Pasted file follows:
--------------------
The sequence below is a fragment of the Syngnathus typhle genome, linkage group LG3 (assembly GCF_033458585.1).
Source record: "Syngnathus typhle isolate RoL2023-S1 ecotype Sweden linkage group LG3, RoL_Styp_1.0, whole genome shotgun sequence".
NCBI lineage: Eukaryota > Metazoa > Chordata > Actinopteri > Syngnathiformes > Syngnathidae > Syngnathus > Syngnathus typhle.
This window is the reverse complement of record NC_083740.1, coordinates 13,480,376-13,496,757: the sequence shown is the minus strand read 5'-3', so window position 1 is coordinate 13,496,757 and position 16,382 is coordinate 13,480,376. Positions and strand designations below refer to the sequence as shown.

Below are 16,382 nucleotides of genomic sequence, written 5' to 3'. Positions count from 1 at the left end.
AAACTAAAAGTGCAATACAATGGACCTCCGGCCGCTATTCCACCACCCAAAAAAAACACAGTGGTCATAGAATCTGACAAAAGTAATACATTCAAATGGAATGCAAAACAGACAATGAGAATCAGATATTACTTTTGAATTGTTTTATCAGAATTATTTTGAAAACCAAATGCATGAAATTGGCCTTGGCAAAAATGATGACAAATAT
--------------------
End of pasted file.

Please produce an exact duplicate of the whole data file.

The sequence below is a fragment of the Syngnathus typhle genome, linkage group LG3 (assembly GCF_033458585.1).
Source record: "Syngnathus typhle isolate RoL2023-S1 ecotype Sweden linkage group LG3, RoL_Styp_1.0, whole genome shotgun sequence".
NCBI lineage: Eukaryota > Metazoa > Chordata > Actinopteri > Syngnathiformes > Syngnathidae > Syngnathus > Syngnathus typhle.
This window is the reverse complement of record NC_083740.1, coordinates 13,480,376-13,496,757: the sequence shown is the minus strand read 5'-3', so window position 1 is coordinate 13,496,757 and position 16,382 is coordinate 13,480,376. Positions and strand designations below refer to the sequence as shown.

Below are 16,382 nucleotides of genomic sequence, written 5' to 3'. Positions count from 1 at the left end.
AAACTAAAAGTGCAATACAATGGACCTCCGGCCGCTATTCCACCACCCAAAAAAAACACAGTGGTCATAGAATCTGACAAAAGTAATACATTCAAATGGAATGCAAAACAGACAATGAGAATCAGATATTACTTTTGAATTGTTTTATCAGAATTATTTTGAAAACCAAATGCATGAAATTGGCCTTGGCAAAAATGATGACAAATAT